Are fishways the answer to fish passage at barriers?

By Kerry Brink

Many freshwater fish species around the world need to migrate for their survival. During their journey they often encounter man-made barriers, such as dams and weirs, which impede their migrations upstream or downstream of barriers. A well known solution to this problem, is the construction of a fishway that allows fish to pass a physical obstacle. From as early as the 18th century, fishways have been implemented. Over the decennia since then, knowledge, technology and experience have developed substantially, resulting in many different fishway designs specific for different regions or fish species. This can vary from a nature-like fishway to a lock fishway (see above figure, taken out of the From Sea to Source 2.0 book). In the From Sea to Source 2.0 book there are various examples of fishways and fishway designs.

Along with the many new insights into fishway effectiveness and efficiency, there is more evidence to suggest that fishways are not the ultimate solution to fish passage. In some cases the presence of a fishway has been shown to impact fish populations, as was shown by Pompeu and his colleagues in Brazil (Pompeu et al., 2011). In other cases, the post-construction management and maintenance is often neglected, particularly in developing countries, which not only leads to severe gaps in important information about the performance of fishways, but also hampers the advantages that the fishways provide.



From more information, see the From Sea to Source 2.0 book or the various best practice guidelines from your region. In Europe, the DWA, 2014 guideline (Fischaufstiegsanlagen und fischpassierbare, Bauwerke – Gestaltung, Bemessung, Qualitätssicherung. Merkblatt DWA-M 509, D-Hennef.) and the CEN/TC 230, 2018 guideline (Guidance for assessing the efficiency and related metrics of fish passage solutions using telemetry, version 2.81), both offer comprehensive overviews of fishways.


Fishways drawings (c) From Sea to Source 2.0; Maintenance cartoon (c)Auke Herrema


Why dam removal is good for fish, rivers and people

By Kerry Brink

In celebration of the new Dam Removal Europe Facebook page, this post is about why dam removal is a good solution to restoring river integrity and functioning.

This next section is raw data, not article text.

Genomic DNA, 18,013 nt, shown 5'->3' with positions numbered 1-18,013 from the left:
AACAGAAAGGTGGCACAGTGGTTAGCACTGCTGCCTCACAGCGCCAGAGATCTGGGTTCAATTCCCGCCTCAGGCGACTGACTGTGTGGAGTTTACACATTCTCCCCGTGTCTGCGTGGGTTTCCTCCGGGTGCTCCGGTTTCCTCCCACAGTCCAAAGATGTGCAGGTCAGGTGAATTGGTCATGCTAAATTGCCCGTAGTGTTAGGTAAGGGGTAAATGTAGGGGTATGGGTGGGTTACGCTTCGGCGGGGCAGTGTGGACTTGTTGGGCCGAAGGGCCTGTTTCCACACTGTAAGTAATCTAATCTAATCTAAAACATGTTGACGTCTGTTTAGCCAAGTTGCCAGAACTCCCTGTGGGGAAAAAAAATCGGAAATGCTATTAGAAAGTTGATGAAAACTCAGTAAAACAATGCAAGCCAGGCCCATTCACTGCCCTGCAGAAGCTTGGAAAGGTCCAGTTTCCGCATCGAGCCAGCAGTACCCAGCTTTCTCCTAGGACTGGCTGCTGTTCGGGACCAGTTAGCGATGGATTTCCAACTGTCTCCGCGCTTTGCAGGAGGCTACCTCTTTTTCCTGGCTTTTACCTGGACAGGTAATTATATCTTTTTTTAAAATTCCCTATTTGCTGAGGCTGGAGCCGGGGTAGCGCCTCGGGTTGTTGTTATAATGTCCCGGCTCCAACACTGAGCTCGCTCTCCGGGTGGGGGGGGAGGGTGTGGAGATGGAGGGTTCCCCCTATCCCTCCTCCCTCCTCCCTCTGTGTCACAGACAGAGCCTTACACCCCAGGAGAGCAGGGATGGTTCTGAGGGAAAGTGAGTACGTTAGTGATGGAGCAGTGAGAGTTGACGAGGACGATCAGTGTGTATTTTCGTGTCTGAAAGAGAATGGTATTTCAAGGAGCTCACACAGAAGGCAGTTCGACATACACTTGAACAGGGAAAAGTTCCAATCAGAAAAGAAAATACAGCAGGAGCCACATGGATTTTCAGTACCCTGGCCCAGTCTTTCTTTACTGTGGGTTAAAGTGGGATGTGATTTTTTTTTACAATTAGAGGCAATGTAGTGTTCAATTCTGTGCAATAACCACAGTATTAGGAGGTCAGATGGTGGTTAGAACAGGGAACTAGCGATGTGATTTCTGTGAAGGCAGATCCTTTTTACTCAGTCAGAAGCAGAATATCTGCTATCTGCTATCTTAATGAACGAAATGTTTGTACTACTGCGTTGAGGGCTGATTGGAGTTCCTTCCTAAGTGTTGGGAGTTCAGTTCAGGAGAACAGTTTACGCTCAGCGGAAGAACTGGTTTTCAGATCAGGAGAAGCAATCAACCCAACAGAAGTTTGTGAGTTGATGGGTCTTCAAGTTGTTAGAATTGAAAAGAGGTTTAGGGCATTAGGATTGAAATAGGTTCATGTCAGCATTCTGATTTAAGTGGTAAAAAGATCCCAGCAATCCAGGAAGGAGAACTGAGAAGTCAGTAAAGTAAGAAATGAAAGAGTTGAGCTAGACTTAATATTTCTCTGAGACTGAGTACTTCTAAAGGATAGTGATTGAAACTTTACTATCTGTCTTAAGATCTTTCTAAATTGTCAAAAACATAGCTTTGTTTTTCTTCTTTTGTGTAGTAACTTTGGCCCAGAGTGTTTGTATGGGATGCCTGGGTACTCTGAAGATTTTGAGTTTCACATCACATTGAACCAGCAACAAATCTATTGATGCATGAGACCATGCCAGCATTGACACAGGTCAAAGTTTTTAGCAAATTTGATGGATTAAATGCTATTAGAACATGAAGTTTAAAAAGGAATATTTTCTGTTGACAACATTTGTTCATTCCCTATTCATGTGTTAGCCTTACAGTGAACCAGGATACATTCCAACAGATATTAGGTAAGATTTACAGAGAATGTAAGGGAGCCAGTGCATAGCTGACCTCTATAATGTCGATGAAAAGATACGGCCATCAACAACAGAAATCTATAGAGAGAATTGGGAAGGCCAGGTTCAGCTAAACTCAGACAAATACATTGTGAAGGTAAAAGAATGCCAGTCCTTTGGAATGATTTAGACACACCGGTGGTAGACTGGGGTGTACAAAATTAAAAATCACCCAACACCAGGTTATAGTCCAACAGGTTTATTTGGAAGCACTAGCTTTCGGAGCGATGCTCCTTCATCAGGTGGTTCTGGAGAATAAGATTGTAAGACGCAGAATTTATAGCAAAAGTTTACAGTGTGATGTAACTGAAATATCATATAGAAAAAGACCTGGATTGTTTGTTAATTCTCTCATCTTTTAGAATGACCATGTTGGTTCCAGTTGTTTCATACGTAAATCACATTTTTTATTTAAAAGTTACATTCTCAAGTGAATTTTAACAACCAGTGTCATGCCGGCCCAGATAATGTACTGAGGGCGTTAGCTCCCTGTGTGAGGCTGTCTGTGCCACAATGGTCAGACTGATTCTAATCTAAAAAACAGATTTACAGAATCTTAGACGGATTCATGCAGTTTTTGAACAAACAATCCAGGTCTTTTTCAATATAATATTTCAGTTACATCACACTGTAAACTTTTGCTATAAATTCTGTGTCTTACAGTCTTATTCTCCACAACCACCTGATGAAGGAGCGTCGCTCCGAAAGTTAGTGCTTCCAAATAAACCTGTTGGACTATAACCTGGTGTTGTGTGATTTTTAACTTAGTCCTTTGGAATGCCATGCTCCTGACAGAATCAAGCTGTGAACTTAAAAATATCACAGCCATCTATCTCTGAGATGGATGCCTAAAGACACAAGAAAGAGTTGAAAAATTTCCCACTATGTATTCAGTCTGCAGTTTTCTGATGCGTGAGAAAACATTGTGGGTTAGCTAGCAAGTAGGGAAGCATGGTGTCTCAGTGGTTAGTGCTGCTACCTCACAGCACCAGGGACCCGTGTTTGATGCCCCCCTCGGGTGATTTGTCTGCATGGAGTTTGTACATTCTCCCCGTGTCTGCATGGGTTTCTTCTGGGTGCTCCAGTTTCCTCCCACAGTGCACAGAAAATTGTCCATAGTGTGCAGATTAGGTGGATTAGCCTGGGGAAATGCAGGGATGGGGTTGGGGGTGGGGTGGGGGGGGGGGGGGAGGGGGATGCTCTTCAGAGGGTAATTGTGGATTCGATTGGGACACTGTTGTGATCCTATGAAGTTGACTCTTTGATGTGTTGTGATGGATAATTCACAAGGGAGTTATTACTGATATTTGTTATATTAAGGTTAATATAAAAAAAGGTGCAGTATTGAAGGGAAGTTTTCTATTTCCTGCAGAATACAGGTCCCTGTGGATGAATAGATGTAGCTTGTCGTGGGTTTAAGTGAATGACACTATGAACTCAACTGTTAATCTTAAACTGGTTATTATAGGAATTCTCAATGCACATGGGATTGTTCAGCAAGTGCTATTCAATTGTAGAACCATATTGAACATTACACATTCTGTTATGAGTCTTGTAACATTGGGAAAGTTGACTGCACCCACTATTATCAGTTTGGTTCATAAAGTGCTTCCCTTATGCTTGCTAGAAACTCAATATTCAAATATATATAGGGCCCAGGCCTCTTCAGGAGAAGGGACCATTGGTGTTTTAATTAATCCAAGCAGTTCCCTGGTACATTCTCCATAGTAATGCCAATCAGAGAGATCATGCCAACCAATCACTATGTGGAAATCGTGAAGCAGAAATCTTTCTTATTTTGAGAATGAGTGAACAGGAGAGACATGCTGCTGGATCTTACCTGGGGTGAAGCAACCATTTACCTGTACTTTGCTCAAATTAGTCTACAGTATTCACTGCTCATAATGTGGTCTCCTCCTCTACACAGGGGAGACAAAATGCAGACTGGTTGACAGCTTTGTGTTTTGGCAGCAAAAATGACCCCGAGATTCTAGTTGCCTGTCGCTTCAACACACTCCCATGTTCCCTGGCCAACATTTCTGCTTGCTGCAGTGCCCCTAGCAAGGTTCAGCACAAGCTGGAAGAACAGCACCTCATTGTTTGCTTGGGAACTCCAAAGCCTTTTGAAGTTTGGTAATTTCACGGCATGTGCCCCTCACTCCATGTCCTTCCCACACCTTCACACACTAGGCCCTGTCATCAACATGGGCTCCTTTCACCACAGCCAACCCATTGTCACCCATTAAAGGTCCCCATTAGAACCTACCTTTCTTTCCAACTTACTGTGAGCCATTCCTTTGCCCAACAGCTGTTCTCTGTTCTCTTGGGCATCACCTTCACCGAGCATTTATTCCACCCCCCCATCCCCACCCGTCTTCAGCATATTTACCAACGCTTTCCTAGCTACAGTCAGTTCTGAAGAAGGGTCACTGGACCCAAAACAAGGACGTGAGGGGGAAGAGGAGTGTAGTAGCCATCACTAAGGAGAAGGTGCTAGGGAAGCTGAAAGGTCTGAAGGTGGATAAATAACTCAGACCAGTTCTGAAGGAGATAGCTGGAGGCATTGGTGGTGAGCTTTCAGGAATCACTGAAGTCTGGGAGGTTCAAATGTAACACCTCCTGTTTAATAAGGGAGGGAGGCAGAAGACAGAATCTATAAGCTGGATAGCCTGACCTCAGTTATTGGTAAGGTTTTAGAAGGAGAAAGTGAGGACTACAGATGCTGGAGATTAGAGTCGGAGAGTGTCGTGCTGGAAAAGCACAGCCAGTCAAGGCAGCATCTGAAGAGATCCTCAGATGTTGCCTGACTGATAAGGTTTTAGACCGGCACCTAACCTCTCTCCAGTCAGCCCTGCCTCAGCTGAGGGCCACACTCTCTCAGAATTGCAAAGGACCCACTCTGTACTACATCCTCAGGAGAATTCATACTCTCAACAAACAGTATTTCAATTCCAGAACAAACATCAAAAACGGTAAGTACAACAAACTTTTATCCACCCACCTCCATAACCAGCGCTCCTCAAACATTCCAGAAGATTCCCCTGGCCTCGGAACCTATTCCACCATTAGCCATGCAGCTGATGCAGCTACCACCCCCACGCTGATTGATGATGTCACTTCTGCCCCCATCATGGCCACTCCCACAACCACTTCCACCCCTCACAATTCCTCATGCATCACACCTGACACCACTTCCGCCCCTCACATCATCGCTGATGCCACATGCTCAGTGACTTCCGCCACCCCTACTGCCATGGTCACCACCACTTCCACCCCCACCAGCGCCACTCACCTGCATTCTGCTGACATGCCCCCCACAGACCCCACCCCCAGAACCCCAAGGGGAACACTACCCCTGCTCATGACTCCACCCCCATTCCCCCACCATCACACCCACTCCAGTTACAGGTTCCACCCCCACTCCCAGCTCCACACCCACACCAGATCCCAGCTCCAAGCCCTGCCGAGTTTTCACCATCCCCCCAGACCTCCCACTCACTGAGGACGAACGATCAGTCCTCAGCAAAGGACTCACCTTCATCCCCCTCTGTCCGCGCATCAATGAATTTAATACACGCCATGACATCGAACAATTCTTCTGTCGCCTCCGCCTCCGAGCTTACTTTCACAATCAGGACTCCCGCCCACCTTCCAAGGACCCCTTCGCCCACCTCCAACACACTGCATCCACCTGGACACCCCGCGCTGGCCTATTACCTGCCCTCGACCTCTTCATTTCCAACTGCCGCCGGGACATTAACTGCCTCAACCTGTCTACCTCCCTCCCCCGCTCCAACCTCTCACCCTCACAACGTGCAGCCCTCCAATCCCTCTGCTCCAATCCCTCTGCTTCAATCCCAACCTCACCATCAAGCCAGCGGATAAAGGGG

There are thousands of solutions to restore rivers and their ecosystems around the world. According to many experts, one of the best solutions is to simply remove barriers from the rivers. That basically means taking out a weir, a dam or a blockage from the river.

The major advantage of this, is that the river can flow unhindered and go back to functioning naturally. You may be asking yourself: “why would this be important?”

The answer is that ultimately a naturally flowing, healthy and balanced river can help ensure that there:

  • is enough water for all water uses along the river,
  • are fewer extreme conditions caused by droughts and flooding,
  • are fewer impacts from climate change,
  • are more resources in the river for people to use,
  • are better flow levels and water quality in the river,
  • are better habitats for animals in the ecosystem,
  • is a higher biodiversity of animals (birds, fish, bugs, frogs, crocodiles and more) for future generations,
  • are enough healthy populations of fish for people to catch and to eat, etc.

There are thousands of dams that have been built over the years, however, many of them now do not have a purpose, have become a safety hazard and/or are an economic drain. In the From Sea to Source 2.0 book the incentives for dam removals are further detailed.

Here are two examples of how a dam removal has improved the economy of an area:

  • 17 dams were removed in the Conestoga River in USA resulted in rejuvenated fisheries that were expected to generate approximately $2-3 million in revenue for local economies
  • In Sweden, a dam removal quadrupled the fish stocks in the region and increased the value of a fishing day for local fishermen.

Of course the removal of a dam can be a really expensive endeavor, but it also doesn’t have to be. For example removing a small dam can cost as little as $2,000.


Do you want to know more?

There are currently many sources of information online, ranging from smaller watershed groups to large organisations. Here are some examples of the sources of updated information about dam removals currently available online:

  1. American Rivers: A non-profit organization in USA that collects data annually on dam removals.
  2. Dam Removal Europe:A collaborative project of 5 organisations with over 20 supporters, which intends to create a movement in Europe around a common ambition to have healthy free-flowing rivers full of fishes by removing barriers.
  3. From Sea to Source 2.0: In the downloadable book there are several dam removal case studies, details of dam removals from around the world and a flow chart summarising the four basic steps within the dam removal process.
  4. The Dam Removal & Fish Passage Network: a LinkedIn group with almost 2,000 members.


The annual number of dams removed in the USA from 1912 to 2017 according to American Rivers. Copied out of the From Sea to Source 2.0 book:


Above photo: La Gotera Dam Removal, located in the Bernesga River, León, Spain (c) Herman Wanningen